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This Sunday, 5th September, Mgr. Ger Nash will be ordained as the 81st Bishop of Ferns at a ceremony at St Aidan’s Cathedral, Enniscorthy. He will succeed Bishop Denis Brennan who retires after fifteen years of service. As our new Parish Priest, we, the people of Wexford Parish extend a very warm welcome to Bishop Ger to Wexford and here to Ferns. May he have many happy years among us and may he be blessed with the gifts of leadership and courage he needs to encourage us all in our Christian vocations. Over the past nine days, we have been praying a novena prayer for him and our diocese. The prayer for him we hold before the Lord and throughout his time with us as our new bishop: ‘God eternal shepherd, you tend your Church in many ways and rule us with love. You have chosen your servant Ger to be shepherd of your flock in the Diocese of Ferns. Give him a spirit of courage and right judgment; a spirit of knowledge and love. By governing with fidelity those entrusted to his care, may he build your Church as a sign of salvation for the world. We ask this through Christ our Lord. Amen.’

The ordination of the new Bishop of Ferns Mgr. Ger Nash will be broadcast live on South East Radio on Sunday (5th September) from 2.30pm. The ceremony which will commence at 3pm will also be broadcast on the Cathedral webcam. Parishioners are invited to participate through the broadcast on air or online.

The foundation of the Diocese of Ferns (Fearna) is said to date from the year 598 AD when Brandubh, king of Uí Cinsealaigh, gave a grant of land to Maodhóg (Saint Aidan, patron saint of the diocese) who became first bishop in the area at that time. One of his successors, Saint Moling (697 AD) dedicated a holy well at Ferns to his memory, known as Maodhóg’s Well.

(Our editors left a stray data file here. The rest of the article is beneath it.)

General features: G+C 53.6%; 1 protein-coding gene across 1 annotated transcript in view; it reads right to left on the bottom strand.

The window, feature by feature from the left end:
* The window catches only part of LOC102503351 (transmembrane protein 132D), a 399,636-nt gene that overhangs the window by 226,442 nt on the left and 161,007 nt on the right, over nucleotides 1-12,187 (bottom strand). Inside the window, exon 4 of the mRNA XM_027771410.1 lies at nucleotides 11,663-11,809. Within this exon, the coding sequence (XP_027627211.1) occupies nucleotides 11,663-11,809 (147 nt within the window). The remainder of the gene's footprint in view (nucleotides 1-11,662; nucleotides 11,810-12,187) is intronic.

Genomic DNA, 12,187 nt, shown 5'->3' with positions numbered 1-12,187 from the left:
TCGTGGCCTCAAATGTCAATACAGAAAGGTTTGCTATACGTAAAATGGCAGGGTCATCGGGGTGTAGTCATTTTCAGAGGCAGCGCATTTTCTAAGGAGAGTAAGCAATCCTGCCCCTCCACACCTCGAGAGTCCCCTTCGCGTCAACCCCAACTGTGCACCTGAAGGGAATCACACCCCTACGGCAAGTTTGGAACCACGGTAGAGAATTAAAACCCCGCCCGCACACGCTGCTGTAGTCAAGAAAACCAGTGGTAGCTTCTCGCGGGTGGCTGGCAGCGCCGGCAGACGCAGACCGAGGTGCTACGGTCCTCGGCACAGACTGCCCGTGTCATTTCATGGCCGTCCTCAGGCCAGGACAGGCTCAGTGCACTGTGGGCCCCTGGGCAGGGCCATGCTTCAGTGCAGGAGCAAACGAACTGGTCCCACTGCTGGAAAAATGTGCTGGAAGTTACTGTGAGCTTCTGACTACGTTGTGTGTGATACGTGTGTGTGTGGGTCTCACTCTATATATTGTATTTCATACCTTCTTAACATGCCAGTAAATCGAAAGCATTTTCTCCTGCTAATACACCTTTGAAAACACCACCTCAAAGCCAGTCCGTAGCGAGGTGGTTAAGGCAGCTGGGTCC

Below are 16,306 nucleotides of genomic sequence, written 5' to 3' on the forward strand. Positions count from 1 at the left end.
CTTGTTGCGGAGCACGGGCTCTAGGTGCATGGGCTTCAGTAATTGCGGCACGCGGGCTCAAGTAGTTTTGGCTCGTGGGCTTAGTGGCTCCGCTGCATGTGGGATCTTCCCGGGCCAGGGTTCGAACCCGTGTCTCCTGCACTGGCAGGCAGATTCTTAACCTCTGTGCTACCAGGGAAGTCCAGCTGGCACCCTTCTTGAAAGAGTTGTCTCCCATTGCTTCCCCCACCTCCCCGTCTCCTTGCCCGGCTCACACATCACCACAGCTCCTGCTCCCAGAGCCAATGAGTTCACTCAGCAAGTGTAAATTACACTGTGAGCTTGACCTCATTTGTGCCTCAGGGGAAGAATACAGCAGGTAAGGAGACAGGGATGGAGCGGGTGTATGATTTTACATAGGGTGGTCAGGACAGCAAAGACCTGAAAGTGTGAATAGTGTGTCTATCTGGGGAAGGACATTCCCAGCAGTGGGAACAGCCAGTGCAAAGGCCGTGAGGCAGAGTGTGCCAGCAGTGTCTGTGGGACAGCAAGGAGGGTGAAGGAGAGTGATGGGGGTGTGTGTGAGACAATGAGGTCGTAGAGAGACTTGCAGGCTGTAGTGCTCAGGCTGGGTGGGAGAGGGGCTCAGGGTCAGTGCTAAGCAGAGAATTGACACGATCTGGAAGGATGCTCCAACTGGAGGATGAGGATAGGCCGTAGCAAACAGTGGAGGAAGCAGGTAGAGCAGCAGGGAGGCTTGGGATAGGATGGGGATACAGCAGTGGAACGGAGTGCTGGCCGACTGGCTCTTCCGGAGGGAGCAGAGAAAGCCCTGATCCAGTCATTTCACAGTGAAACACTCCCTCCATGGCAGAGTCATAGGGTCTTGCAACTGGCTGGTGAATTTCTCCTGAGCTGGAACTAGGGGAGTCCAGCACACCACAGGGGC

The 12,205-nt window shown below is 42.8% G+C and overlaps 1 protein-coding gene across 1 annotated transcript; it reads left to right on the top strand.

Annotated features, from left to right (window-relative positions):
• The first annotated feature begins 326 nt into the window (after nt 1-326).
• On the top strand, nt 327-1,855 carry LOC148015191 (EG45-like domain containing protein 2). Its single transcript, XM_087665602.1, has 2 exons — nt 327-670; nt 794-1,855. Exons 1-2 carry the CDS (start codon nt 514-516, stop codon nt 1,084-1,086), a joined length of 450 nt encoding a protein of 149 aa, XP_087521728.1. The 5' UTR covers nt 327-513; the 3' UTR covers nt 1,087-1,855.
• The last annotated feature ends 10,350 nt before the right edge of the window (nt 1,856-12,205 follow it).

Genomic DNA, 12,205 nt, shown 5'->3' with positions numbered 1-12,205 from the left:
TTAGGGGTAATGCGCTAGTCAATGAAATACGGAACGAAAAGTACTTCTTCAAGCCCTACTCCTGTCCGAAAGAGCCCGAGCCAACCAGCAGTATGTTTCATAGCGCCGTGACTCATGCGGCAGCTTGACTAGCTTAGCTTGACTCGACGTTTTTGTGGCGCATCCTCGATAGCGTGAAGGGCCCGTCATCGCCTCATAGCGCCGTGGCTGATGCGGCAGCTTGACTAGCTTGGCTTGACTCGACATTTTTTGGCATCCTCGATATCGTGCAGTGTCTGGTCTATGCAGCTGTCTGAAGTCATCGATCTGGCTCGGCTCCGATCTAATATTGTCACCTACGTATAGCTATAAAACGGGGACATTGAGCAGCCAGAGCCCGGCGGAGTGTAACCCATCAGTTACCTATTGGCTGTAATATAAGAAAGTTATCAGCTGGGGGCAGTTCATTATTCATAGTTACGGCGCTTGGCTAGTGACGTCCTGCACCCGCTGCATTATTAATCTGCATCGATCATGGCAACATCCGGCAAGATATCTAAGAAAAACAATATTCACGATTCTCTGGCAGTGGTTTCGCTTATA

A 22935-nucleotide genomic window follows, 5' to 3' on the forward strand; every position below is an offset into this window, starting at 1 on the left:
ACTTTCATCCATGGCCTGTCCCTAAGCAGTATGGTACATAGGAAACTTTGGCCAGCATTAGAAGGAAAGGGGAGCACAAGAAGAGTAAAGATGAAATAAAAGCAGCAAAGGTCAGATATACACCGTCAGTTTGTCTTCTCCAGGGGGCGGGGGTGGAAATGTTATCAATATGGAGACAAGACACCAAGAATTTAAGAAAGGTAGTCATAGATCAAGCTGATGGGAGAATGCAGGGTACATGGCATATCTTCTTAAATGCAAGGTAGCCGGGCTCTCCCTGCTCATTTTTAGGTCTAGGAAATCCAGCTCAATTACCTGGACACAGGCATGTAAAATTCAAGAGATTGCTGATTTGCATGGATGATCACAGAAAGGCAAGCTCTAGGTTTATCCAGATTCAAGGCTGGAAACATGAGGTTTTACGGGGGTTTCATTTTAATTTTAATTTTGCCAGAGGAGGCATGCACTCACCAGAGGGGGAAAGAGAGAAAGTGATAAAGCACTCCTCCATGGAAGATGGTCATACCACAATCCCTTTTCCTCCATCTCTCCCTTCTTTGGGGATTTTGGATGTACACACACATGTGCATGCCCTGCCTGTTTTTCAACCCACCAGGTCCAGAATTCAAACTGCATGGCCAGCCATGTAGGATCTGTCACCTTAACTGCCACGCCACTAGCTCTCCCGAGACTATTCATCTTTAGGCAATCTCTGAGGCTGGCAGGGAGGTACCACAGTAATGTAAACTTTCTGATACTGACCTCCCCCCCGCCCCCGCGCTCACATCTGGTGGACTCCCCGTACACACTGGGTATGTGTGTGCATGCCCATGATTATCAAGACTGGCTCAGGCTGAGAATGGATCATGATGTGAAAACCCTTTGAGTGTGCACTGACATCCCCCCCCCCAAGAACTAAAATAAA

During the ninth and tenth centuries, Ferns was attacked and plundered on at least eight occasions by the Vikings. At the Synod of Ráth Breasail in 1111, the boundaries of the diocese were determined.

One of the results of the Norman invasion in the twelfth century was the foundation of Cistercian abbeys at Dunbrody (in the present parish of Horeswood) about 1175, and at Tintern (in the present parish of Ballycullane) in 1200.

In 1184, Ailbin Ó Maolmhuaidh, abbot of the Cistercian foundation at Baltinglass, succeeded to the See of Maodhóg. He attended the Fourth Lateran Council in 1216. He wrote to Rome requesting, on behalf of the Church in Ireland, the canonisation of Lorcán Ó Tuathail (Saint Laurence O’Toole). His successor was an English courtier-cleric, John Saint John, nominated by King Henry III.

The last pre-Reformation bishop of the diocese was Alexander Devereux, abbot of Dunbrody at the time of its suppression by Henry VIII. He endeavoured to be loyal both to Rome and to the king. He died in 1566 and no Catholic bishop was appointed to Ferns for fifteen years when Peter Power was appointed by the Holy See in 1582.

The previous year, six Wexford men were martyred for the Faith: Matthew Lambert, a baker; Robert Meyler, Edward Cheevers, Patrick Cavanagh, and two others whose names are not recorded. They were beatified on 27 October 1992, their feast-day being 5 July. Bishop Nicholas French, consecrated in 1645, had to flee to the continent in 1651; he died as assistant bishop of Ghent in 1678. In 1691, the Dean of the Diocese of Ferns, Daniel O Breen, and another priest, James Ó Murchú, were martyred at Wexford. The cause for their beatification is proceeding.

In the nineteenth century most of the existing churches in the diocese were built following Catholic Emancipation in 1829, some of them designed by the celebrated Augustus Welby Pugin, including the Cathedral Church of Saint Aidan. Later in that century Bishop Furlong (+1875) founded several convents and institutions in the diocese. He attended all the sessions of the First Vatican Council. His successor, Dr Michael Warren, promoted strongly the cause of Temperance and established the Catholic Total Abstinence Association in 1876, appointing Father James A Cullen as organising secretary. Father Cullen, a member of the House of Missions, later joined the Society of Jesus and founded the Pioneer Total Abstinence Association of the Sacred Heart.


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